ISSN 1470-3947 (print) | ISSN 1479-6848 (online)

Endocrine Abstracts (2019) 63 P431 | DOI: 10.1530/endoabs.63.P431

Residual adrenocortical function in autoimmune addison's disease: interim results of a cross-sectional study

Æse Bjorvatn Sævik1,2, Anna-Karin Ækermann3,4, Paal Methlie1,2,5, Nedrebø Bjørn Gunnar1,6, Anne Lise Dahle6, Siri Carlsen7, Aneta Tomkowicz8, Synnøve Emblem Holte9, Aleksandra Debowska10, Stina Therese Sollid11, Anders Jørgensen12, Ingrid Nermone13, Kaja Grønning13, Trine Finnes14, Guri Grimnes15,16, Charlotte Höybye17,4, Jakob Skov17, Per Dahlqvist18, Jeanette Wahlberg19, Magnus Isaksson20, Marcus Quinkler21, Sophie Bensing4,17, Marianne Øksnes1,2,5 & Eystein Husebye1,2,5

1Department of Clinical Science, University of Bergen, Bergen, Norway; 2K.G. Jebsen Center for Autoimmune Disorders, University of Bergen, Bergen, Norway; 3Department of Medicine, Örebro University Hospital, Örebro, Sweden; 4Department of Molecular Medicine and Surgery, Karolinska Institutet, Stockholm, Sweden; 5Department of Medicine, Haukeland University Hospital, Bergen, Norway; 6Department of Internal Medicine, Haugesund Hospital, Haugesund, Norway; 7Department of Endocrinology, Stavanger University Hospital, Stavanger, Norway; 8Department of Medicine, Sørlandet Hospital Kristianand, Kristiansand, Norway; 9Department of Medicine, Sørlandet Hospital Arendal, Arendal, Norway; 10Department of Medicine, Vestfold Hospital Trust, Tønsberg, Norway; 11Department of Medicine, Vestre Viken Hospital, Drammen, Norway; 12Department of Endocrinology, Oslo University Hospital, Oslo, Norway; 13Division of Medicine, Akershus University Hospital, Lørenskog, Norway; 14Division of Endocrinology, Innlandet Hospital Trust, Hamar, Norway; 15Division of Internal Medicine, University Hospital of North Norway, Tromsø, Norway; 16Tromsø Endocrine Research Group, Department of Clinical Medicine, UiT the Arctic University of Norway, Tromsø, Norway; 17Department of Endocrinology, Metabolism and Diabetes, Karolinska University Hospital, Stockholm, Sweden; 18Department of Public Health and Clinical Medicine, Umeå University, Umeå, Sweden; 19Department of Endocrinology, Department of Medical and Health Sciences, Department of Clinical and Experimental Medicine, Linköping University, Linköping, Norway; 20Department of Medical Sciences, Uppsala University, Uppsala, Sweden; 21Endocrinology in Charlottenburg, Berlin, Germany.

Background: Current dogma states that in autoimmune Addison’s disease (AAD), all adrenocortical function eventually is lost. Yet growing evidence suggests that a subgroup of patients retain some self-production.

Aim: To explore whether residual production of adrenocortical steroids is present in a subgroup of AAD patients.

Material and methods: In an open non-randomized cross-sectional study, an interim of 22 AAD patients delivered a medication-fasting morning blood sample for analysis of adrenocortical steroids by the highly sensitive and specific liquid chromatography tandem mass spectrometry (LC-MS/MS) method. Before sampling, patients abstained from cortisone acetate or hydrocortisone and fludrocortisone for at least 18 and 24 hours, respectively. Residual function was defined as morning serum cortisol (s-cortisol) and/ and or aldosterone (s-aldosterone) above their corresponding lower limit of quantification (LLOQ). Dehydroepiandrosterone (DHEA) and corticosteroid precursors were also measured.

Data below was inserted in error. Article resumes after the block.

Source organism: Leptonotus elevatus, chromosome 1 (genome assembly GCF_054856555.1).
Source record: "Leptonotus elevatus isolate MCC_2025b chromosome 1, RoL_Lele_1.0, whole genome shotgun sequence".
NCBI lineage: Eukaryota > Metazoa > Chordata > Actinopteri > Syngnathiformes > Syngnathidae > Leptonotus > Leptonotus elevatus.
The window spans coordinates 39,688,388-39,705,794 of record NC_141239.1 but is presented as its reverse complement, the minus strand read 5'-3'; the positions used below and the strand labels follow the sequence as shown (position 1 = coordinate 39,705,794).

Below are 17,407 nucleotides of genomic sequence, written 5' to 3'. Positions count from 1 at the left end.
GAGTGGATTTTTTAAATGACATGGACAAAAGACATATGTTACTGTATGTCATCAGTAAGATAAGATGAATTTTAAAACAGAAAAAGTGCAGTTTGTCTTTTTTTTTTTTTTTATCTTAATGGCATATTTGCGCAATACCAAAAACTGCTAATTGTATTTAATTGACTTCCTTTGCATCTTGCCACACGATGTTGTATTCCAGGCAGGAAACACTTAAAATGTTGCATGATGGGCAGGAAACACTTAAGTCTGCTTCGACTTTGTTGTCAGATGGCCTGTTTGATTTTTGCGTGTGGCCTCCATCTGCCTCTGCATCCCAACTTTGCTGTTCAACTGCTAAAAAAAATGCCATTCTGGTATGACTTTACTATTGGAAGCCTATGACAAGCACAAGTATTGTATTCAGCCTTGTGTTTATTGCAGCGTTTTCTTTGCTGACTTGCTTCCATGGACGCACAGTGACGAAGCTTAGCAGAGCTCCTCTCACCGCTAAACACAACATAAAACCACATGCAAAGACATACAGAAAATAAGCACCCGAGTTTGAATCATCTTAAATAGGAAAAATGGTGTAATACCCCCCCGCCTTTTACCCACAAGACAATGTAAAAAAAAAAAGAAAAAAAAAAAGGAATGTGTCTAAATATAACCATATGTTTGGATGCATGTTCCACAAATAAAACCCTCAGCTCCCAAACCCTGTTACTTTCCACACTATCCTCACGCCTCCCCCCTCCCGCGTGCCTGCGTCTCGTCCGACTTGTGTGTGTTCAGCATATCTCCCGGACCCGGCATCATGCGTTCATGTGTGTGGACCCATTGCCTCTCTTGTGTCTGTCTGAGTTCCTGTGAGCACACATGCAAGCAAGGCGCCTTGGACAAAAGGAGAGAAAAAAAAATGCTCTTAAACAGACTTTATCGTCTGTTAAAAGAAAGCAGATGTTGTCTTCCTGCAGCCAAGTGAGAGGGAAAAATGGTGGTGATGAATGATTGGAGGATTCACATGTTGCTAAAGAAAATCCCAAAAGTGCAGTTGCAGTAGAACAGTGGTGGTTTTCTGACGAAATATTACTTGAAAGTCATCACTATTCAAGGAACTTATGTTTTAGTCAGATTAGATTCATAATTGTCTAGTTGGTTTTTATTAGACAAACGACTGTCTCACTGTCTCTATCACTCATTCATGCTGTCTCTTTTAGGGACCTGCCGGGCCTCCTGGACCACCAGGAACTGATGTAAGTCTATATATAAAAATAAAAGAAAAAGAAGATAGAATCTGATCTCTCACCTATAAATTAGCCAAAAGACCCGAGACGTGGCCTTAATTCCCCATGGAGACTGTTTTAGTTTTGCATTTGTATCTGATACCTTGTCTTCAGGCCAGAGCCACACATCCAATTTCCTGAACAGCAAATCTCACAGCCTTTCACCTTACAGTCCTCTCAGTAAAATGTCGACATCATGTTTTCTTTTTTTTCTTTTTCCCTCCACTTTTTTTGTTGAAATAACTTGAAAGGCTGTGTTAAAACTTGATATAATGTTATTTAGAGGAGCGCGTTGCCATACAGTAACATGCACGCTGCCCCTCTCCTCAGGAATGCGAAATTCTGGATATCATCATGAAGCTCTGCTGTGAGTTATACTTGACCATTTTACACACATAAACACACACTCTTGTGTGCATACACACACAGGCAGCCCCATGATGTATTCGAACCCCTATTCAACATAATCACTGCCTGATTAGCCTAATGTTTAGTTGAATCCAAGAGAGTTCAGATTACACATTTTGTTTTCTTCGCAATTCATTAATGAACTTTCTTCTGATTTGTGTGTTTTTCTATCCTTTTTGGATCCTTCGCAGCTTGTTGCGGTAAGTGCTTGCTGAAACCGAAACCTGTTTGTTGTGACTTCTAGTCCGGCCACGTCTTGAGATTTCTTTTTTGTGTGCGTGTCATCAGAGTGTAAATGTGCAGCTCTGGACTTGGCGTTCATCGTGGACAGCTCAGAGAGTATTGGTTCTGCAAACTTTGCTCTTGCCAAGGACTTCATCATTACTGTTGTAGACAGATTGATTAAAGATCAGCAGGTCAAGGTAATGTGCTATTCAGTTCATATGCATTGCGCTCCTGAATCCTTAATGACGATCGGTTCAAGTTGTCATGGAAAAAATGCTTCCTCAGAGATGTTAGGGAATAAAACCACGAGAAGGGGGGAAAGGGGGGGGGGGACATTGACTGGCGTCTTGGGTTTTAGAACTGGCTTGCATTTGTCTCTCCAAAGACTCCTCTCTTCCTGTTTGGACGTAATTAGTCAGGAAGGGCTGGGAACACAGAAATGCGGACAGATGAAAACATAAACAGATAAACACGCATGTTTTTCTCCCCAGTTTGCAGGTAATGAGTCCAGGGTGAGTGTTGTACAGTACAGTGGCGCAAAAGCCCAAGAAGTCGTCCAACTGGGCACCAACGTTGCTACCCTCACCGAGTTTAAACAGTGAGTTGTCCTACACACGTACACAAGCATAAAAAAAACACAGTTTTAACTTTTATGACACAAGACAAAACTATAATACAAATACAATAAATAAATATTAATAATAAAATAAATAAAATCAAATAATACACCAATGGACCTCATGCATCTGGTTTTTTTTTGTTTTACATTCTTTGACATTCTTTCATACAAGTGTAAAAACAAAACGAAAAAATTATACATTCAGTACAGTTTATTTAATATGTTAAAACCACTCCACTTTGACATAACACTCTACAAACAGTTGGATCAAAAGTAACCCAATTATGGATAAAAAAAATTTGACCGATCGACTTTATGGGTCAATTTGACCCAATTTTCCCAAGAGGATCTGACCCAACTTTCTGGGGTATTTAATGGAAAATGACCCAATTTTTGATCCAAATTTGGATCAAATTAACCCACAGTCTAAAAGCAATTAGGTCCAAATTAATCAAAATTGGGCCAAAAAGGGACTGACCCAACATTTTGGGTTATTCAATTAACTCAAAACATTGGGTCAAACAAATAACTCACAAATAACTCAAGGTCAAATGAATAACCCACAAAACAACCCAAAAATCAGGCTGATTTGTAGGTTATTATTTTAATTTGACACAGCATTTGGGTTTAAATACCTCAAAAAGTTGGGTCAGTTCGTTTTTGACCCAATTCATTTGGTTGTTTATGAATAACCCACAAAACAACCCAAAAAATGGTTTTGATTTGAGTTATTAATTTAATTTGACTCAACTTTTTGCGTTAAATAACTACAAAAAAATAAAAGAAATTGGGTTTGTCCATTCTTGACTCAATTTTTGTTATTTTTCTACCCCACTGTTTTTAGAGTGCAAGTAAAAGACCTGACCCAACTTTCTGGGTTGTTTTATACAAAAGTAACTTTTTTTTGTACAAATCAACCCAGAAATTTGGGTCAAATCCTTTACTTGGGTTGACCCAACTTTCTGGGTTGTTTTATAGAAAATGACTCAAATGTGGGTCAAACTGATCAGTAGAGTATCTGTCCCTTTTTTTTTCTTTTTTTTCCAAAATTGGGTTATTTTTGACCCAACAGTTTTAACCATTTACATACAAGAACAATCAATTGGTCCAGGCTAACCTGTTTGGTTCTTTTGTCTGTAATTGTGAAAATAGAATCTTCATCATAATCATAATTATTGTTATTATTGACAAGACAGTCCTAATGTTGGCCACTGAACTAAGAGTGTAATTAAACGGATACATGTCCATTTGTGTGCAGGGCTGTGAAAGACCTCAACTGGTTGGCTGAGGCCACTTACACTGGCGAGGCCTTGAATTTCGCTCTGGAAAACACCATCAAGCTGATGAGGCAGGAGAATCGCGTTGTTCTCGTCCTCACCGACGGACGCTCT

Results: Twenty-two patients (8 males, 14 females) aged 49.7 (±14.3) years with verified autoimmune adrenal insufficiency were included. Mean disease duration was 18.1 (±13.9) years. Twelve of 22 (54%) patients had morning s-cortisol exceeding the LLOQ of 0.91 nmol/l. Median s-cortisol was low (3.19 nmol/l [0.92–339.6]), but three patients presented with s-cortisol 71, 204 and 339 nmol/l. They had disease durations of 44, 5, and 5 years, respectively. There was no significant correlation between measurable s-cortisol and age (P<0.899), sex (P<0.254) or disease duration (P<0.350). S-aldosterone surpassed the LLOQ of 2.3 pmol/l in three patients (3, 14 and 217 pmol/l, respectively) in which all had detectable s-cortisol as well. Seven patients (32%) had measurable levels of DHEA (median 0.86 nmol/l [0.65–1.65]). Corticosteroid precursors were detected in 5 patients (23%) for 11-deoxycorticosterone (median 0.11 nmol/l [0.03–0.92]), 5 (23%) for 18-hydroxycorticosterone (median 0.25 nmol/l [0.07–3.40]), 5 (23%) for corticosterone (median 4.00 nmol/l [0.17–50.84]), and 4 (18%) for 11-deoxycortisol (median 1.96 nmol/l [0-18–2.15]). All precursors were present in the three patients with the highest fasting s-cortisol. In seven patients (33%) with measurable s-cortisol less than 3.5 nmol/L, none of the precursors were detected.

Conclusion: More than half of the patients had detectable levels of adrenal steroid hormones even years after the diagnosis; three had clinically significant levels of cortisol as well as detectable precursors. Patients with preserved steroid producing-capacity could be candidates for therapy aimed at regenerating and restoring adrenocortical function.

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